Whatever the symptom tests showed, the hippocampus is a major organ in the brain – not exactly something you want to have atrophy a bit. When the authors asked what could be causing the reduced hippocampal grey matter, one of the usual suspects in FM showed up: glutamate/GABA imbalance or nervous system burnout.
Glutamate/GABA and Nervous System Burnout
Nervous system “burnout” occurs when the excitatory part of the nervous system triggers so much activity that nervous system cells get killed off. Powered by glutamate and inhibited by GABA, several researchers have proposed that nervous system over excitation could be causing or contributing to the hypersensitive pain state found in FM.
There’s some evidence for this. Increased glutamate levels or ratio’s appear to be widespread in FM having been found in the insula, thalamus and posterior gyrus and have been linked to increased pain in several studies. Increased glutamate ratio’s have also been found in restless leg syndrome, another disorder apparently characterized by “over-excitation.”
Drugs that tamp down glutamate neurotransmission such as Lyrica, sodium oxybate and ketamine can be helpful for some patients. A recent study suggested transcranial direct stimulation (tDS) reduces pain in FM by reducing brain glutamate and increasing brain GABA levels.
Dietary glutamate (MSG), intriguingly, was associated with increased symptom severity in FM in one study. A glutamate-free diet which includes avoid MSG, aspartame, soy, seaweed, yeast and other foods is a key part of Dr. Yasko’s protocol.
Prolonged Stress – Secondary or Primary Factor?
Because prolonged stress has been associated with hippocampal atrophy, the atrophy could simply result from the prolonged stress of having a painful illness. An a acute infection or otherwise stressful event could also kick off an atrophy in the hippocampus that helps to trigger FM. It’s also possible that people with FM are predisposed to having small hippocampi. A twin study found having a smaller hippocampus predisposed twins to come down with post-traumatic stress disorder after being exposed to a severe stressor.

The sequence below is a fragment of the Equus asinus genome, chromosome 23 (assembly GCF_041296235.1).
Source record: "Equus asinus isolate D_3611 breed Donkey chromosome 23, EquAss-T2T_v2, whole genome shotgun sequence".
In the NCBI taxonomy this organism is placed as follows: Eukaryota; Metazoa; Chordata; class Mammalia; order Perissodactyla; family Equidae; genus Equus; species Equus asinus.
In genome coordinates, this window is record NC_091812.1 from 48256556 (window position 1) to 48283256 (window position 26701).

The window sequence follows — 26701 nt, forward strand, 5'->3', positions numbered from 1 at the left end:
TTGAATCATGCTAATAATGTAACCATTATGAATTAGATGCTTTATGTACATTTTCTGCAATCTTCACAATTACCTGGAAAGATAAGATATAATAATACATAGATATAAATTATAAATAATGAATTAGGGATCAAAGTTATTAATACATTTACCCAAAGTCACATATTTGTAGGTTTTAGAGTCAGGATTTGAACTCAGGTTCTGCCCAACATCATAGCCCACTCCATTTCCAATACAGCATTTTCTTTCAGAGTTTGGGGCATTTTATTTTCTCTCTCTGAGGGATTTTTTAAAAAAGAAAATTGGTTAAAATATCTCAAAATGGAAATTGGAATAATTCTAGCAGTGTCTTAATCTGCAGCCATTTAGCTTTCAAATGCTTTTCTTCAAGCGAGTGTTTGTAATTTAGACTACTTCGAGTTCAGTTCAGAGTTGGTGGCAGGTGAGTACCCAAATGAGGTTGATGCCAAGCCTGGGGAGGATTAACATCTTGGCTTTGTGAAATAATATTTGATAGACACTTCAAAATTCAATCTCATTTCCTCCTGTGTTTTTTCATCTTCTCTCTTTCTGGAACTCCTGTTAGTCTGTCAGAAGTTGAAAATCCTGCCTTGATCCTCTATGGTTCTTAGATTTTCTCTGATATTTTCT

The association between reduced hippocampus volume and prolonged stress suggests that interventions that impact the stress response and/or glutamate neurotransmission could be helpful. These could include behavioral modifications (mindfulness/meditation/yoga/CBT) and/or glutamate reducing drugs – some of which have been found useful in FM. A reduced glutamate diet is another, mostly untried, option.
The authors called the “neuroplasticity” of the hippocampus (e.g. it’s ability to respond to treatment) an “unknown and exciting area.”
The hippocampus is now one of several brain regions implicated in fibromyalgia. How it will shake out in the end is unclear but it is clear that the brain is heavily involved in producing the pain in FM. Whether that brain dysregulation is being driven by problems with the nerves or the immune system or pathogens or other factors in the body is a big question.
About the Author: Cort Johnson has had ME/CFS for over 30 years. The founder of Phoenix Rising and Health Rising, Cort has contributed hundreds of blogs on chronic fatigue syndrome, fibromyalgia and their allied disorders over the past 10 years. Find more of Cort’s and other bloggers’ work at Health Rising.